European Air Safety Day opposes proposed night time rules

January 25, 2013

European pilots and cabin crews organised ‘Walkout for Safety’ actions in the airports of more than 15 European countries on 22 January against the newly-proposed European flight duty time rules.

The European Aviation Safety Agency (EASA) has drafted rules that allow air crews to be on duty for 20 to 22 hours and fly for longer than 12 hours during the night. These fly in the face of scientific evidence that safety risks increase significantly when crews are on duty for more than 10 hours.

By organising this action day by their affiliated members, the European Transport Workers’ Federation (ETF) and the European Cockpit Association (ECA) aimed to denounce the potential threat to passenger safety.

EASA’s recommendations are under review by the European Commission, which is expected to adopt into law by the end of 2013 revisions to the 2008 aviation safety regulations. The new rules should be implemented in 2015.

François Ballestero, ETF political secretary for aviation, said: “This widespread action has shown that air crew are ready to say ‘no’ when their and their passengers’ safety is compromised. Policy-makers need to take political responsibility and set rules to effectively prevent fatigue-related accidents. We will keep up the pressure across Europe on EASA and the EC to stop ignoring the scientific evidence and to put safety ahead of airline cost-cutting.”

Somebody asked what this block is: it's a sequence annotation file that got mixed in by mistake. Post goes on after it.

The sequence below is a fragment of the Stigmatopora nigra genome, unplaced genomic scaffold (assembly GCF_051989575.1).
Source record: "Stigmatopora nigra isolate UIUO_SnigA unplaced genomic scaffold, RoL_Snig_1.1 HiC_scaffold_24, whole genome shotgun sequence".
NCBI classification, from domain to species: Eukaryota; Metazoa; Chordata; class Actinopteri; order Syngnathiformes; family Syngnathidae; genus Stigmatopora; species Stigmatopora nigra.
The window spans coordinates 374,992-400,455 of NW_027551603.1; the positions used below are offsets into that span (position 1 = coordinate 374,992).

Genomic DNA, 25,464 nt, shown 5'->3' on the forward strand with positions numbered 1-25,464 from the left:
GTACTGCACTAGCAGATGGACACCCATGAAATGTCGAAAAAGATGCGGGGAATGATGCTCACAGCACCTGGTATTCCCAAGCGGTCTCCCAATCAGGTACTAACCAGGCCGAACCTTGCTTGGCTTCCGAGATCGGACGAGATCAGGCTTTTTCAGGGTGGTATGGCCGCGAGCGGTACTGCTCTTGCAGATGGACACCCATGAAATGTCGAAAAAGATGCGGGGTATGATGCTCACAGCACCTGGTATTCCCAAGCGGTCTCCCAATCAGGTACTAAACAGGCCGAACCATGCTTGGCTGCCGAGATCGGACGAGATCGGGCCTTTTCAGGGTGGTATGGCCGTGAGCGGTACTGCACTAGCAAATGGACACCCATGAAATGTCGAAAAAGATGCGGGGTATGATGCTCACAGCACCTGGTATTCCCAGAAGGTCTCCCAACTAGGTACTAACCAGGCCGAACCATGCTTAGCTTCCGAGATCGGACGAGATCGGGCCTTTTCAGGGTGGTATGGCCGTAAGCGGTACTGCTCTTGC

In Brussels, a safety petition with more than 100,000 signatures was handed over to Siim Kallas, Vice-President of the European Commission in charge of transport, and Brian Simpson, Chair of the European Parliament transport committee. Flyers were distributed in front of the European Commission and the European Parliament, calling on politicians to put passenger safety before the commercial interests of the airlines. Afterwards, the ECA and ETF held a joint press conference.
Other actions, including mass lie-downs, marches and handing out leaflets, took place in Austria, Belgium, Bulgaria, Croatia, Cyprus, Denmark, Finland, France, Germany, Iceland, Italy, Luxembourg, the Netherlands, Poland, Portugal, Spain, Sweden and the UK.

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